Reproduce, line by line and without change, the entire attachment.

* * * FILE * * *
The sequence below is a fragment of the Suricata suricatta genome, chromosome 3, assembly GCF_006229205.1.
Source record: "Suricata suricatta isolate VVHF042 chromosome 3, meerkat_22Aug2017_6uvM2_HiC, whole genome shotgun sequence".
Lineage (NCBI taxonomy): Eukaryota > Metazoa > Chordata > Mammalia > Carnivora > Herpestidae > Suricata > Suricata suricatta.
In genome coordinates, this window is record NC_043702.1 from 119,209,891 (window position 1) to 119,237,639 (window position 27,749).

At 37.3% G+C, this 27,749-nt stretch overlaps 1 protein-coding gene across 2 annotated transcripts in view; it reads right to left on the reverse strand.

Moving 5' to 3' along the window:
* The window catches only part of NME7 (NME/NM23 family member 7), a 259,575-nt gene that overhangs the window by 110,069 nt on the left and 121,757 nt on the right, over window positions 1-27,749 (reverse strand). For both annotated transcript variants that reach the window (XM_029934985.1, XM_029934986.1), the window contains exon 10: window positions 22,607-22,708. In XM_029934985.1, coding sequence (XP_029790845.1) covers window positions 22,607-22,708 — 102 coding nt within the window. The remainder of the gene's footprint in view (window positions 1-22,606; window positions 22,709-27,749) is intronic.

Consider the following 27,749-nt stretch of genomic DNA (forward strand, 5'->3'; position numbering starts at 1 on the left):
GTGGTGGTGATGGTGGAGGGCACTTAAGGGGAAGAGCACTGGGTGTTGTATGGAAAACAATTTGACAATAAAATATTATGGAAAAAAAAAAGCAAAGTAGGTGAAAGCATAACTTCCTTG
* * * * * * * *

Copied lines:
The sequence below is a fragment of the Suricata suricatta genome, chromosome 3, assembly GCF_006229205.1.
Source record: "Suricata suricatta isolate VVHF042 chromosome 3, meerkat_22Aug2017_6uvM2_HiC, whole genome shotgun sequence".
Lineage (NCBI taxonomy): Eukaryota > Metazoa > Chordata > Mammalia > Carnivora > Herpestidae > Suricata > Suricata suricatta.
In genome coordinates, this window is record NC_043702.1 from 119,209,891 (window position 1) to 119,237,639 (window position 27,749).

At 37.3% G+C, this 27,749-nt stretch overlaps 1 protein-coding gene across 2 annotated transcripts in view; it reads right to left on the reverse strand.

Moving 5' to 3' along the window:
* The window catches only part of NME7 (NME/NM23 family member 7), a 259,575-nt gene that overhangs the window by 110,069 nt on the left and 121,757 nt on the right, over window positions 1-27,749 (reverse strand). For both annotated transcript variants that reach the window (XM_029934985.1, XM_029934986.1), the window contains exon 10: window positions 22,607-22,708. In XM_029934985.1, coding sequence (XP_029790845.1) covers window positions 22,607-22,708 — 102 coding nt within the window. The remainder of the gene's footprint in view (window positions 1-22,606; window positions 22,709-27,749) is intronic.

Consider the following 27,749-nt stretch of genomic DNA (forward strand, 5'->3'; position numbering starts at 1 on the left):
GTGGTGGTGATGGTGGAGGGCACTTAAGGGGAAGAGCACTGGGTGTTGTATGGAAAACAATTTGACAATAAAATATTATGGAAAAAAAAAAGCAAAGTAGGTGAAAGCATAACTTCCTTG